Someone with a healthy fire element has energy and will have a healthy glow about them (if they have too much fire then their complexion becomes permanently eg through excessive consumption of alcohol, which is warming).

Emotional

The emotion of the fire element is joy. Too much fire and we become manic, over-excited. At the extreme people can die of heart attacks from being over-excited.

Mental

The mental aspect of the fire element are some of the functions of spirit. Clarity in our perceptions and consideration arise from a healthy spirit. However the spirit in acupuncture has more feeling of contemplation. The digestion and analysis of experience is more a function of the earth element. The spirit in acupuncture has a bit of a ‘zen feeling’ – of just letting things be as they are.

Spiritual

Fire ascends to heaven. In this sense the acupuncture notion of ’spirit’ does cross over with the western notion of spirit. When we know spirit is with us we can be both warm and clear. We will have a stillness that is compatible with activity and a sense of our purpose. We will experience a sense of joy that has the flavour of calmness, closer to bliss than excitement.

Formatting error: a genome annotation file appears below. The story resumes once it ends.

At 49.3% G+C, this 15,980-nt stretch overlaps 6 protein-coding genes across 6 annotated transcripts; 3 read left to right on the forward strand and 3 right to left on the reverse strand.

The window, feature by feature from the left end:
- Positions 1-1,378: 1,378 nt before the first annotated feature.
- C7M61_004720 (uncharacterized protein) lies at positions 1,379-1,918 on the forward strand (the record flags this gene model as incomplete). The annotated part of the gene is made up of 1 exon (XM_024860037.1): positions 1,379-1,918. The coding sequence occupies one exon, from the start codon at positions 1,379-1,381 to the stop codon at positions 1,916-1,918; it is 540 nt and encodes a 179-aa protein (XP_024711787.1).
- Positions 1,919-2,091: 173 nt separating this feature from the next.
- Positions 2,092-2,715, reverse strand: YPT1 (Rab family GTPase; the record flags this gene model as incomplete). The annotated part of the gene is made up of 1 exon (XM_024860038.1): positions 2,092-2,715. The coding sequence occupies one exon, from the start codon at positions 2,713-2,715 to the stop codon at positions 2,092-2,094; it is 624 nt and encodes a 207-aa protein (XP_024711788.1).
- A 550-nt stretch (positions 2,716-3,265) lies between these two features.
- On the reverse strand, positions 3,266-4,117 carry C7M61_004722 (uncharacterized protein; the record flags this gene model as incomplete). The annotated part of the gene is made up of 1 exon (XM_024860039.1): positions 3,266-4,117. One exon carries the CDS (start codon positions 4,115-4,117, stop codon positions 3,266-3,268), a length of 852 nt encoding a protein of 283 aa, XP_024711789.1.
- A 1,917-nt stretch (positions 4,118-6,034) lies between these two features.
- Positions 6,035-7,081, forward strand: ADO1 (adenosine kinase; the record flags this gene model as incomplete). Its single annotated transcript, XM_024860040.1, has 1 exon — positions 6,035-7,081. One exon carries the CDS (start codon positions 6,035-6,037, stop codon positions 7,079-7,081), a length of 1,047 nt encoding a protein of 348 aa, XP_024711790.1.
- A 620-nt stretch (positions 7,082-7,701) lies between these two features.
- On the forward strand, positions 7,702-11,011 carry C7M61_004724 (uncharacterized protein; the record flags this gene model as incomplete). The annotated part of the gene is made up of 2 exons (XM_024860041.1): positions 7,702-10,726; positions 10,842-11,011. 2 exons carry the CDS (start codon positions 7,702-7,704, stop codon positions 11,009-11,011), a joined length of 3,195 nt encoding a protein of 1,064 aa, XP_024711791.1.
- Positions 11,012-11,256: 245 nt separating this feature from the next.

How is the fire element in your life?

Do you have a healthy heart?

Can you open and close your heart to others?

Do you find it easy to gain clarity about your circumstances?

Do you have an abiding sense of joy?

The Wood Element #3

Wednesday, August 15th, 2007

The wood element manifests in our bodies as the liver and gall bladder.  We will go into more depth about the liver and gall bladder later in this blog.

Just like the trees and plants in nature our wood element is affected by wind. 

Ask a school teacher about the effect of windy days on children – they get ratty and are hard to manage – they don’t flow easily from one thing to the next.

Wind moves and changes.  So symptoms that come and go or move around the body are called ‘wind’ in acupuncture.  We will go into wind in more depth when we deal with the causes of disease, “the devils” later in this blog.

For women the liver, which governs the flow of qi and blood, is especially important. 

The menstrual flow should be easy and painless.  When it is not it is often associated with feelings of frustration, anger and ‘rattiness’.

 

How healthy is your wood element?

    How do you find being out in the wind? 

    Do you chop and change or are you able to move steadily to where you want to be, accommodating changes in circumstances without being blow off course?

    If you are a woman do your menses flow easily?  Do you feel emotionally disturbed when menstruating?

The Wood Element #2

Tuesday, August 14th, 2007

Wood#2

 

The wood element in our body manifests as the liver and gall bladder.

Wood is a picture of resilient growth